Not only this, but the way Bayley and Sasha telegraph their matches make clear that they are interested in making everyone they interact with look better. The last two or so years of Charlotte’s matches and booking speak differently. What I hope Charlotte’s absence and Sasha’s rise has made clear is the true mark of a great performer is not just making yourself look good, but doing the same for your opponent(s).
So when I express dismay at Bayley and Sasha being molded as heels in Charlotte’s likeness, I do so not to entirely absolve them of involvement but rather to say that the characterization itself is bad. On any woman. This portrayal, when taken to its logical conclusion, yields Charlotte Flair. And we do not want nor need more Charlotte Flairs. Through their wrestling and interactions with other women on screen, it is a shame to make the Golden Role Models complicit in taking opportunities away from other women. This does not need to be the culmination of their heel personas.
I myself am surprised that I am devoting this section to a wrestler I otherwise wouldn’t discuss, and yet here we are. Let’s talk about Shayna Baszler.
Now, I won’t recap the three months of storyline for Shayna that led up to her WrestleMania match with Becky Lynch. What ultimately matters is the end result of said storyline, that being Shayna losing her match with Becky in confusing, abrupt, and unconvincing fashion. The so-called “Submission Magician” lost by submission because she couldn’t escape a submission pinfall.
Several days ago, news broke that Becky actually suggested that Shayna go over her in that match. And this week, it was revealed that Shayna was also supposed to win the Royal Rumble. After hearing this, I felt even more terrible for this woman. These pieces of information came after weeks of discussion about how Vince McMahon just doesn’t “get” Shayna. And as yet another person of color has been shoved down the card because Vince didn’t understand them (like Ricochet, Cedric Alexander, Humberto Carrillo, Shinsuke Nakamura, Asuka, etc.) here we have one of the most insidious problems that won’t seem to go away: WWE is run by the sensibilities of a singular, old, wealthy white man.
It’s no wonder Vince doesn’t care about NXT: there are too many Black and Brown people killing it down there. The main roster is notoriously where talented NXT Superstars of color are whitewashed, meaning that they become all but invisible to the few white faves Vince likes on RAW and Smackdown. Only recently have we seen an uptick of Black men on the main roster, but let’s try harder to remember how white things where before nationwide protests broke out.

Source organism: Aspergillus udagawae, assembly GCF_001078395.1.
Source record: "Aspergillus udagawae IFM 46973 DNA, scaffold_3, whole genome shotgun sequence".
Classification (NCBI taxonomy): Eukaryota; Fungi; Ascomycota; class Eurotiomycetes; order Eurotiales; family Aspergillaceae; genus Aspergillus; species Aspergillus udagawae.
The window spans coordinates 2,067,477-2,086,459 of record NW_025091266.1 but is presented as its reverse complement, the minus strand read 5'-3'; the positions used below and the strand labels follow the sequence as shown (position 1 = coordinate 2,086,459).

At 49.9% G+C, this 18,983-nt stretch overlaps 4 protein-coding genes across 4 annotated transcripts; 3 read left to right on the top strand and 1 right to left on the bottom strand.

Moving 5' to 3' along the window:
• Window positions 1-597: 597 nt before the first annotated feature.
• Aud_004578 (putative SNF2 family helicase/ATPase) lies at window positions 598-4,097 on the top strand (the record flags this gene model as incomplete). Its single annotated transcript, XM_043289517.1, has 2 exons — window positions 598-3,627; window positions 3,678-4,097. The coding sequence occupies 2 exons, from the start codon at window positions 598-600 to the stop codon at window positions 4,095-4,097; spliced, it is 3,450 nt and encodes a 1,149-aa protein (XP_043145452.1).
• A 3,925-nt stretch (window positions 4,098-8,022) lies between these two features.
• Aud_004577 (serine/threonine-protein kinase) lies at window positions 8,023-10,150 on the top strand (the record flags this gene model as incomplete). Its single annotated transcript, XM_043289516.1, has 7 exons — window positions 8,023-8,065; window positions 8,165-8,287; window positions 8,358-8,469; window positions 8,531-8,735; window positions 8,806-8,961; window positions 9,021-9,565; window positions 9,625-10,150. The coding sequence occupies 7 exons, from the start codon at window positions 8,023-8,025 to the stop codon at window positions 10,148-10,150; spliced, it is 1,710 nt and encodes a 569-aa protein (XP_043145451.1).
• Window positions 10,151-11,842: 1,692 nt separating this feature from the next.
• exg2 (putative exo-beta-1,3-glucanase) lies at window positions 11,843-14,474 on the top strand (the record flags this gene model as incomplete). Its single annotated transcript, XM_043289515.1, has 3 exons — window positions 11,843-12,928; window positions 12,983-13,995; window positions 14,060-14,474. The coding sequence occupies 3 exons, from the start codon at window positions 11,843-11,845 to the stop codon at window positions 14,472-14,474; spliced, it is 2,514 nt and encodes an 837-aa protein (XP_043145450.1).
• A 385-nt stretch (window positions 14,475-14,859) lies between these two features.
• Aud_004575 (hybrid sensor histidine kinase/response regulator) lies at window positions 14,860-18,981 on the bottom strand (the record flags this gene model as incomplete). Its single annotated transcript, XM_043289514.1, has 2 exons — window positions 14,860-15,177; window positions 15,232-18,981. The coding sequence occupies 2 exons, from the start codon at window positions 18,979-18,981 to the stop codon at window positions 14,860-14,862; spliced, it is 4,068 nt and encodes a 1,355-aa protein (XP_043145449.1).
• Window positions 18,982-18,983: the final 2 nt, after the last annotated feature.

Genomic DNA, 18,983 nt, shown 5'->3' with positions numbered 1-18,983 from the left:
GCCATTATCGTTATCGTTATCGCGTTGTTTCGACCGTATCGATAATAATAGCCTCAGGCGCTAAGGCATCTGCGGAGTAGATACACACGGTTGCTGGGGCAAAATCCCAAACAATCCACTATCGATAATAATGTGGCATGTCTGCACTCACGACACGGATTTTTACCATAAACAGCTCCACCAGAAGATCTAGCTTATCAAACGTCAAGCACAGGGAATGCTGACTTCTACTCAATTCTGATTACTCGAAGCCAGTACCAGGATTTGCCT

But back to Shayna, it boils my blood to know that this woman, however talented she may be, was not given a chance because she wasn’t Charlotte or Becky. The biggest determinant of whether or not you will be pushed in WWE is if you fit into a mold Vince either already likes or is familiar with. Shayna does not fit the mold of any of the Four Horsewomen or Alexa, so in Vince’s mind she falls short of being a star that can make him money. This is why stars that have crazy unique gimmicks seem to be the ones that are given the worst storylines (if they’re given any at all); they don’t fit established molds.
Most frustrating about this narrow-minded view of the Superstars that WWE all but holds hostage is the fact that Vince runs his business like a dictatorship. The only collaboration allowed is with Vince’s permission and involvement, but even then he has the final say on everything and everyone. Like other ultra-rich white men in society, Vince subscribes to cutthroat individualism. He seeks to assume nearly singular responsibility for the direction of his company to protect his wealth and status, while promoting bootstrap ideology among his wrestling talent. Collaboration and equity are the enemies of capitalism. There is a reason wrestlers don’t have unions — having such would imply that hierarchies in the locker room don’t exist and everyone was given equal opportunity (and of course, pay equity).
I am unsure of what will become of WWE when Vince dies; the hope would be that this sort of inflexibility and out-of-touch sensibility would die with him. This isn’t a guarantee, though. We must be persistent in not only expressing sadness for Shayna’s story, but finding ways to hold WWE (really, Vince) accountable for this behavior. When we all have open discussions about these things and connect the dots, we may begin to see that it is one piece in a larger, corrupt puzzle.
I hope everyone is staying safe out there. Wear your masks!
Stay legit bossy,